Australian fintech Stake will offer $0 brokerage for trading US shares

Stake’s Dan Silver (COO), Matt Leibowitz (CEO), Jon Abitz (CTO). (Image: Sibesh Dangol)

Correction: the method of charging for foreign exchange transactions has been corrected since the original version.

Sydney startup Stake has announced that it will offer trading of US equities with zero brokerage fees from August, giving Australians cheap access to invest in companies such as Apple, Amazon and Facebook.

The local player has beaten the highly anticipated Australian launch of US startup Robinhood, which offers a similar product.

“We’ve been able to come to an agreement with our US broker dealer that allows us to offer zero commission trading from that time,” the company said in an email to customers last week.

“On the business side, zero brokerage helps with our marketing and our message. It’s going to allow millions of Australians to access the world of investment opportunity more simply and more affordably than ever before.”

In lieu of brokerage fees, Stake will generate revenue from a foreign exchange margin levied on contributions into and withdrawals out of the user’s US dollar trading account.

“We haven’t yet finalised the FX fee — it’s currently 0.7% of the spot rate but will increase once we go to zero brokerage. It will be in line with banks and we’ll keep customers and market well informed,” Stake founder and chief operating office Dan Silver told Business Insider.

The company also told customers it may later introduce paid services on top of the basic zero-brokerage product.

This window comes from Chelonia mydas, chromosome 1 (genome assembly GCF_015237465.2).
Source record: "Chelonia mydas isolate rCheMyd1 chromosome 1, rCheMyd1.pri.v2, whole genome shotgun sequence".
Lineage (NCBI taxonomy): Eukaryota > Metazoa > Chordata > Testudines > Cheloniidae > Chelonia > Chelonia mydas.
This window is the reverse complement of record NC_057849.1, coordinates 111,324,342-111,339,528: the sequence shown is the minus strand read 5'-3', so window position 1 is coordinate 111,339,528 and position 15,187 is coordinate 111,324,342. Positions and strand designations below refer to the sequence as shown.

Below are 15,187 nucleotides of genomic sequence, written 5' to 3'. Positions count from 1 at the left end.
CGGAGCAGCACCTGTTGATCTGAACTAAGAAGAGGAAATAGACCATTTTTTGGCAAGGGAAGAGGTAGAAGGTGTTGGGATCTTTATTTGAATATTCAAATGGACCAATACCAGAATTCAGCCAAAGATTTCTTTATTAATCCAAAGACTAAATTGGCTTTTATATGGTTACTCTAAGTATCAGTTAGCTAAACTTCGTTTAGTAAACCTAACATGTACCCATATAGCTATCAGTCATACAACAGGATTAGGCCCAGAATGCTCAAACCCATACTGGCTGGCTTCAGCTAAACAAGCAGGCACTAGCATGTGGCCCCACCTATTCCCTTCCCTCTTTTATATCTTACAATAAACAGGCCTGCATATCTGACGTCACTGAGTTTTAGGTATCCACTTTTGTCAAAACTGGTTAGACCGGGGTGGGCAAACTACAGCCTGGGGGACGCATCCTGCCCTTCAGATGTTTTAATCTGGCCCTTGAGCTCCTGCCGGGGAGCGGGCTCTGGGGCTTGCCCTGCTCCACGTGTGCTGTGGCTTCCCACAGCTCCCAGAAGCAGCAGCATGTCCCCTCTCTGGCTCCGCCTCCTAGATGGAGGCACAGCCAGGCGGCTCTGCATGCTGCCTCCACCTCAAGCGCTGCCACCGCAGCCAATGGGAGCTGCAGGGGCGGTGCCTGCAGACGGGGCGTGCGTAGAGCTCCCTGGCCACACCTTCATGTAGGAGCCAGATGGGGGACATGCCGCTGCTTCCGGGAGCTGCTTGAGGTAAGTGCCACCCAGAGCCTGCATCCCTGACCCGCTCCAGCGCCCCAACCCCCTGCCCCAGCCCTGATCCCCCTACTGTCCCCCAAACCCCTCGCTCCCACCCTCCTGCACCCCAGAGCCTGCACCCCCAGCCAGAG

“Right now, we don’t know exactly what they will look like, but our customers will lead us to a clearer vision of where we need to go,” its email read.

Silver told Business Insider that generally Stake has shares on offer for companies with a market capitalisation of more than $US1 billion and share price exceeding $US1. The website currently shows brands like Apple, Berkshire Hathaway, Google, Tesla and Alibaba available to buy.

There are currently more than 3,000 publicly listed shares and ETFs on the Stake platform but the trade-off for the zero-brokerage deal signed with its US supplier seems to be that its catalogue will be shrunk.

“Once we go to zero brokerage, we will reduce the number of available securities but it will still be a significant number. This will help us lower our wholesale costs and pass savings onto the customers. We’ll look to offer a premium service down the track to offer a broader range of securities too,” said Silver.

Stake is a representative of South African finance firm Sanlam Private Wealth, which holds the Australian Financial Services licence. The startup is owned by Silver, chief executive Matt Leibowitz and chief technology officer Jon Abitz, along with minor investments from family and friends.